Andrei was a youth pastor and contractor in Russia. An oppressive law passed in 2016 banned the public sharing of one’s Christian faith. After receiving threats from Russian officials on the lives of his two children, Andrei, his wife Galina and their children fled from Russian as refugees, and arrived in Minnesota in 2019. We interviewed Andrei about life in Russia and the persecution he left behind:

 

Q: Tell us about how the 2016 Yaravaya law was implemented in Russia?

A: Russia adopted a law making it unconstitutional to be a Christian, even though the (Russian) constitution says you are free to profess any faith. (The Yarovaya law increases regulation of evangelism, including a ban on the performance of “missionary activities” in non-religious settings.)

Based on this law, which is active right now, if you declare that you belief this or that or if you publically invite someone to church, of if you share an invitation to a Christian conference or service on facebook, sometimes even if you just attend church you will receive a huge fine or you can be jailed for up to 3 years. If you represent a church as a pastor or leader, then the fine is $1M rubles ($15,700) and up to 5 years in jail, if they can prove that you were promoting your faith.

It’s not like you have much of a choice; you can either be quiet, or try not to be afraid and continue sharing your faith. Some Christians were imprisoned, others were trying to move across the border into Finland.

Jehovah’s Witnesses were the first religious organization to be called an extremist organization (and were kicked out of the country), and evangelicals are not too far behind (from being considered an extremist organization). I was told another law was coming that would take children away from Evangelical homes.

Q: How did Russia enforce this law in Christian places of worship?

A: The (Russian security service) investigators would just show up at a church service and would ask around for more information on specific people. Then they would subtly threaten people by reminding them that kids often use drugs in Russia, and you never know what could happen to your kids.  Investigators wanted me to cooperate and inform on other people.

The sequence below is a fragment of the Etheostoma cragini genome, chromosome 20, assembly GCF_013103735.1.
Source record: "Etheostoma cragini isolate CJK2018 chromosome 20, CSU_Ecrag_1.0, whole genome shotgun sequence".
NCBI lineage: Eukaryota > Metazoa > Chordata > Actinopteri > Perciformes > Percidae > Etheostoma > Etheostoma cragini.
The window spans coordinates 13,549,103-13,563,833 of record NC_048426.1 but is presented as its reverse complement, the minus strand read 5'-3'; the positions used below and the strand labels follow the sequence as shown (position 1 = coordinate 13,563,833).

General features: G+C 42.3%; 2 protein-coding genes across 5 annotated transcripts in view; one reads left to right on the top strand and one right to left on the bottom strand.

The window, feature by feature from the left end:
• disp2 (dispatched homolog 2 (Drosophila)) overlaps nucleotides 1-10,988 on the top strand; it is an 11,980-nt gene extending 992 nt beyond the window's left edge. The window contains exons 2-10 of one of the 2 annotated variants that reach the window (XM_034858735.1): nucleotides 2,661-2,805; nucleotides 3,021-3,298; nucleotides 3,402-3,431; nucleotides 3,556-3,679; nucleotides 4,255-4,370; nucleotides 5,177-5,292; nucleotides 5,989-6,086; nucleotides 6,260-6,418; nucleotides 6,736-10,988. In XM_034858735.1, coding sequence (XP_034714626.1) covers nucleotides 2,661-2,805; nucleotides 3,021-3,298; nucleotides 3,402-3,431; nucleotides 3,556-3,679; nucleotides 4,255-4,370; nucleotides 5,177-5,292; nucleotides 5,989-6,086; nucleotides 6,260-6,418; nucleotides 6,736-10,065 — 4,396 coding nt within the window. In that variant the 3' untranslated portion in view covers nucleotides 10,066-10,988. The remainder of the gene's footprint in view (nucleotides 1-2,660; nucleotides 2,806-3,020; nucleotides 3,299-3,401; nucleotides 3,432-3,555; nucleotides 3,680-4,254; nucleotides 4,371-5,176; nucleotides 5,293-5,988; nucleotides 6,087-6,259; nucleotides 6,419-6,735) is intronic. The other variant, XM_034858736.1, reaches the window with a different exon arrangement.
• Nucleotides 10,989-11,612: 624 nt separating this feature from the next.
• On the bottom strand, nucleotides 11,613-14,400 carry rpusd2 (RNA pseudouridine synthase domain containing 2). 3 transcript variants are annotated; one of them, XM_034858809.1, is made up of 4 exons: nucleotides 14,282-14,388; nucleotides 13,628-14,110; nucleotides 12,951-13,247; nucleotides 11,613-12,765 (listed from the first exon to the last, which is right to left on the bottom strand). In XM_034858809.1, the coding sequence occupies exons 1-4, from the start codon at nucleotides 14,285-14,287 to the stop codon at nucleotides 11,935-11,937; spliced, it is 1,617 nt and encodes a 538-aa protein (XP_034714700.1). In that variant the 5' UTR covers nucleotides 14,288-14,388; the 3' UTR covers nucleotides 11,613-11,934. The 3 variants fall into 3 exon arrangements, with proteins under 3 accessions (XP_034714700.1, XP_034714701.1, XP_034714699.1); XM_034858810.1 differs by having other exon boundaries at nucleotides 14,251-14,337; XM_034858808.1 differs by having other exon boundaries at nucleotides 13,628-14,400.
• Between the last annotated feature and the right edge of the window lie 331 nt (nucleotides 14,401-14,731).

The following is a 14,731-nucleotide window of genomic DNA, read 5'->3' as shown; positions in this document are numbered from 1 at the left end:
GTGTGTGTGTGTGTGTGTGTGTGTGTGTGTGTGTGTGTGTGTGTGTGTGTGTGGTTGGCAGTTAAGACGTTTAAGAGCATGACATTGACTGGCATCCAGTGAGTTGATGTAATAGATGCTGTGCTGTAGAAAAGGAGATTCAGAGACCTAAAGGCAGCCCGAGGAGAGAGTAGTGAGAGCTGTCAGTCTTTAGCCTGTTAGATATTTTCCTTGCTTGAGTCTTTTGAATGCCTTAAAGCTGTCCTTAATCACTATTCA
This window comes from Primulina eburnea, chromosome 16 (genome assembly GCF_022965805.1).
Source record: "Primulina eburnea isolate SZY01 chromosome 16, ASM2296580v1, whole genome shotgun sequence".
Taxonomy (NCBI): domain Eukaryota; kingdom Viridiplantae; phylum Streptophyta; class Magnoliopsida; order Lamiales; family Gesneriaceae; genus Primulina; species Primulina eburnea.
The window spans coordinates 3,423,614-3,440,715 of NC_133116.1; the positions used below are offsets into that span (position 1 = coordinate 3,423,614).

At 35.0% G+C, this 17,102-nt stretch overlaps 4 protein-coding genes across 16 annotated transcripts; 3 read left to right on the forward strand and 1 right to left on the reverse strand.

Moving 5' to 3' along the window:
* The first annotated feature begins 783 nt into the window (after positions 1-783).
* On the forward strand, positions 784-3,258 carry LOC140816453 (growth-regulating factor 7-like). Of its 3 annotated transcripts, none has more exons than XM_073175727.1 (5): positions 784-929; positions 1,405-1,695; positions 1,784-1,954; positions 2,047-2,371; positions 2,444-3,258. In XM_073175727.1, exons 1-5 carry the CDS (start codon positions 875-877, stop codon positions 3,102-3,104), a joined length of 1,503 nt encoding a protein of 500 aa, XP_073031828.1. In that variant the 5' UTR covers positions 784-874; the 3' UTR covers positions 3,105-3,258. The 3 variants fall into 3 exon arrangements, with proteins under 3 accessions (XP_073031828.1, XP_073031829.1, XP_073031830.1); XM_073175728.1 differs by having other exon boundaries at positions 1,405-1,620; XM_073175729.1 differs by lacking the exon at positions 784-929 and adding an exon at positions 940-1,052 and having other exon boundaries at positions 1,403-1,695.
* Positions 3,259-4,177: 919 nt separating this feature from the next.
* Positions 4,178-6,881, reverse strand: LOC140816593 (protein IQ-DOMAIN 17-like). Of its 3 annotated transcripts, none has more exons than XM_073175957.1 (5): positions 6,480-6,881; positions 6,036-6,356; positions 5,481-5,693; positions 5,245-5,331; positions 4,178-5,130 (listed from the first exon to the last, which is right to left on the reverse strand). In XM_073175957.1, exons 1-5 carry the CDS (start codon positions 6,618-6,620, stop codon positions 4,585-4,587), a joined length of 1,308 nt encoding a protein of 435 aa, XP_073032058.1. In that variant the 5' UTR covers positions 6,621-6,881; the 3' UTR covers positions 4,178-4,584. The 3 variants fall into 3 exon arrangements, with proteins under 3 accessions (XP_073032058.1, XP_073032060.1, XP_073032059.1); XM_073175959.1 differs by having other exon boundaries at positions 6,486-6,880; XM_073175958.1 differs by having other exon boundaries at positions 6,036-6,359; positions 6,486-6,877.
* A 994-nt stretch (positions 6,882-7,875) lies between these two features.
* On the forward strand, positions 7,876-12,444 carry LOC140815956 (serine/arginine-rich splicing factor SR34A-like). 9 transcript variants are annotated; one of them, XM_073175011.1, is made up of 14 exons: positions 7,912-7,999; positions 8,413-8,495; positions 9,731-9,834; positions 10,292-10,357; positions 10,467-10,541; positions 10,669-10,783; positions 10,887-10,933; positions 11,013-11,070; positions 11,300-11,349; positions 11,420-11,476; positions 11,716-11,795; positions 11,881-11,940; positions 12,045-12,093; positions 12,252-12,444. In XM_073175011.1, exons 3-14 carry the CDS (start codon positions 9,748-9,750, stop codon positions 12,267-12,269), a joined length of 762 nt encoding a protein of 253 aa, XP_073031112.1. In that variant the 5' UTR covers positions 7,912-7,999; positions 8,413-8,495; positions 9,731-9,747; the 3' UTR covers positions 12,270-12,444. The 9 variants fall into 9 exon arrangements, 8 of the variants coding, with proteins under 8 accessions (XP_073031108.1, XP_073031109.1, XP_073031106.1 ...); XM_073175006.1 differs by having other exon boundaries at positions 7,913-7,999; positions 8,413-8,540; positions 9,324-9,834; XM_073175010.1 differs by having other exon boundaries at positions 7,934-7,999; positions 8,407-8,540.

Q: Did your church’s services ever get raided in this way?

A: Yes, we had a youth Christian concert at a church, and we invited some students, and a speaker from Ukraine. Some police and domestic security officials ran into the building, and stopped everybody and held people hostage, and we had a large group of people in attendance. They wouldn’t let anybody leave the building. And when we asked what was happening, law enforcement said they suspected a terrorist attack, so they wanted each person’s first and last name and their passport number. There were no terrorists in the building, they just wanted the information on the college students, to gain access to their educational establishments to start pressuring people.

 

Q: How did this persecution affect your personal and professional life?

A: I was refused jobs because I am a Protestant. I was working as a contractor on the house of a Russian parliament member (part of the Russia Unite party); when he found out I was a pastor at a church, he took all of my tools, kicked me out, and refused to pay me for any of the work I did on his house. I hired a lawyer to receive payment, but since the justice system is very much in submission to the government, I was found guilty.

I had a lot of trouble as a pastor. They couldn’t directly make threats about my kids, but they would make hints about getting my kids hooked on drugs, and I felt that they were threatening both of my kids. So we made a decision to leave everything behind and move. We weren’t going to test the waters anymore, we were going to apply for refugee status.

Right now, we are trying to apply for my wife’s brother because my niece (his daughter) was attending a middle school at a church and they were trying to enroll her at a public school, but they denied her entry because they didn’t want kids from a Christian school. The officials made up an excuse that she was probably behind in school, because they are not going to outright persecute her directly. That’s the way they operate.

 

Andrei and his family are settling into life in the Twin Cities. Andrei is working for himself as a contractor, specifically remodeling bathrooms. Galina works as a tailor for Nordstrom.  Their children are loving life and school in America, and are quickly becoming fluent in English. Andrei and Galina’s family has found a home church in Brooklyn Park.